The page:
Our long-term client MKTest Systems is a manufacturer of specialist electrical and electronic test equipment used in the construction and maintenance of aircraft, trains, and military equipment. One of their products – the Bond and Loop Resistance Tester (BLRT) is successfully deployed into production lines around the world. MKTest Systems recognized a commercial need for an ATEX compliant variant of the BLRT device for use in explosive atmospheres. These atmospheres are typically encountered around fueled aircraft.
To develop this specialist product MKTest Systems own electronics and software design team required support from an expert in intrinsic safety design for hazardous areas and an experienced product design consultancy. Hillside Product Design already had a successful track record of collaboration with MKTest Systems and was appointed to be the mechanical design team responsible for developing the three-dimensional form of the product and delivering it through tooling to production. The three separate design teams quickly gelled into a single team with a shared knowledge of the product, its users and the certification requirements for ATEX and IEC/EN 60079-11.
MKTest Systems recognized that there was a great opportunity to improve the ergonomic, aesthetic, and mechanical aspects of this new BLRT product, learning on the lessons that have been learned in the lifecycle of their original BLRT product.
Hillside Product Design undertook an iterative process of ergonomic study to identify the best possible arrangement for screens, buttons, battery access, flying leads and connections for accessories, portability and body-worn harnessing. The concepts were prototyped and reviewed several times within the design team using block foam models and 3D prints. These methods were chosen to keep pace with the fast-developing concept stage and culminated in looks-like/works-like, fully finished prototypes for presentation to stakeholders and potential customers external to the development team.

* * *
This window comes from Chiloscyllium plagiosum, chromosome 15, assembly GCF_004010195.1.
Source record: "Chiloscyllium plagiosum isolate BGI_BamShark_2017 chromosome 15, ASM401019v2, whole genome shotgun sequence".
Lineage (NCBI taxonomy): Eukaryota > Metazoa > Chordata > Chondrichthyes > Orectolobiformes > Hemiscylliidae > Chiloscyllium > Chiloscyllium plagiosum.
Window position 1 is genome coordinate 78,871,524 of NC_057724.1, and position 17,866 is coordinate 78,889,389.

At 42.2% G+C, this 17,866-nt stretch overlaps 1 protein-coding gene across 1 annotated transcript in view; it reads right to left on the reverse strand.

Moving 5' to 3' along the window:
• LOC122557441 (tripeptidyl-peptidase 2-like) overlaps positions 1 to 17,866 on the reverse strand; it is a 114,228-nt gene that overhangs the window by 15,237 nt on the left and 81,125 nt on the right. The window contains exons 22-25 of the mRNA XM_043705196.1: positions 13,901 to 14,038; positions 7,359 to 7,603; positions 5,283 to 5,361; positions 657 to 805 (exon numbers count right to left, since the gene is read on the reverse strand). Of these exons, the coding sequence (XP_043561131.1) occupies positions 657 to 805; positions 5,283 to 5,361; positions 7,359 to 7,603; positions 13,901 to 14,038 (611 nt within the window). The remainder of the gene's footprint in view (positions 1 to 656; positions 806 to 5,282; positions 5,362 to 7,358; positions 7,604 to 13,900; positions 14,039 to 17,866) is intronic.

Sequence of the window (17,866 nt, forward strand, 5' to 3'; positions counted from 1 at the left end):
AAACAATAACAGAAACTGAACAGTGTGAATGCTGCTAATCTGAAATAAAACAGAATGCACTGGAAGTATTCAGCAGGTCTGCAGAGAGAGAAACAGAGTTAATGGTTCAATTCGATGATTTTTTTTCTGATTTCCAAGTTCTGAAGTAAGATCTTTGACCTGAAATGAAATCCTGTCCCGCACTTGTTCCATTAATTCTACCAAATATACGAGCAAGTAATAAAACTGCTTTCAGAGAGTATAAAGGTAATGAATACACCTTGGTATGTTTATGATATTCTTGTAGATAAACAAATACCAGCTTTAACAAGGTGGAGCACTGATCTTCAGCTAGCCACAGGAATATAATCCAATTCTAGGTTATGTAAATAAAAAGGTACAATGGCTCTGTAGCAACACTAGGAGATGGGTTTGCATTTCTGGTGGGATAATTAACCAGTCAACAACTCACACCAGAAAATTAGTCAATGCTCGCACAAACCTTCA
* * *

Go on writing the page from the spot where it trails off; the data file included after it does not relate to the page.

Once the broad concept was agreed on by all parties, it was developed through CAD and interim prototypes. Materials were meticulously selected and reviewed for their mechanical characteristics, electrical characteristics, aesthetics, and commercial factors. The shortlisted materials had to go through confirmation testing and Hillside undertook mechanical and chemical compatibility testing while others in the team looked at electrical characteristics.
One key part of the certification is a cold temperature drop test. This can only be done on the final product and is almost the final test before certification. It was vital that the product did not fail, and several tests using CNC machined prototypes were done during development to reduce this risk to a minimum.
Hillside nominated a preferred toolmaker and moulding partner who could support the delivery of the tooling and parts in time for the pre booked compliance testing. To miss the test date would have caused extensive problems so it was vital that Hillside supported the toolmaker in the tool design and by being on site during the latter stages of toolmaking, prior to moulding. Components were hand delivered to MKTest Systems on time, the product built and the testing went ahead as booked.
One of the key elements of designing for intrinsic safety is to maintain a design file and submit extensive documentation describing the product to the examiner. HPDL supplied all necessary files and documentation relating to the mechanical design and supported the team with other images and illustration supporting their documentation to complete the submission.
This BLRT product is now called the ExLRT and is approved and used by The Boeing Company. It can be found here.